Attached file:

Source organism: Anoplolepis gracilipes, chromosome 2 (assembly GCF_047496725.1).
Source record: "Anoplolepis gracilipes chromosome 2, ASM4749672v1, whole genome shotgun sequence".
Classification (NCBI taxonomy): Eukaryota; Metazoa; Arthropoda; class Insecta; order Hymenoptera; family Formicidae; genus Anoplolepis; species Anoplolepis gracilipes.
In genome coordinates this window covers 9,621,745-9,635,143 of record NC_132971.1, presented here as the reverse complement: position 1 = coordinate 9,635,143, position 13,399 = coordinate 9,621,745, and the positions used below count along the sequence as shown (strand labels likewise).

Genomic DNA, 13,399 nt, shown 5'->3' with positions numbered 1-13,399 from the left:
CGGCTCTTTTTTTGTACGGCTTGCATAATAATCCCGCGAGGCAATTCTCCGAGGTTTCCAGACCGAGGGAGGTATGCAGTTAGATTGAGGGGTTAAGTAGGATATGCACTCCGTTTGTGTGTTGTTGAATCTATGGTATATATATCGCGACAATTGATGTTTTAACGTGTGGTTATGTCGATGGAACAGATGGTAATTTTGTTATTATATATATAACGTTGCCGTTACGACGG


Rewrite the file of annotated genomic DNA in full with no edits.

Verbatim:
Source organism: Anoplolepis gracilipes, chromosome 2 (assembly GCF_047496725.1).
Source record: "Anoplolepis gracilipes chromosome 2, ASM4749672v1, whole genome shotgun sequence".
Classification (NCBI taxonomy): Eukaryota; Metazoa; Arthropoda; class Insecta; order Hymenoptera; family Formicidae; genus Anoplolepis; species Anoplolepis gracilipes.
In genome coordinates this window covers 9,621,745-9,635,143 of record NC_132971.1, presented here as the reverse complement: position 1 = coordinate 9,635,143, position 13,399 = coordinate 9,621,745, and the positions used below count along the sequence as shown (strand labels likewise).

Genomic DNA, 13,399 nt, shown 5'->3' with positions numbered 1-13,399 from the left:
CGGCTCTTTTTTTGTACGGCTTGCATAATAATCCCGCGAGGCAATTCTCCGAGGTTTCCAGACCGAGGGAGGTATGCAGTTAGATTGAGGGGTTAAGTAGGATATGCACTCCGTTTGTGTGTTGTTGAATCTATGGTATATATATCGCGACAATTGATGTTTTAACGTGTGGTTATGTCGATGGAACAGATGGTAATTTTGTTATTATATATATAACGTTGCCGTTACGACGG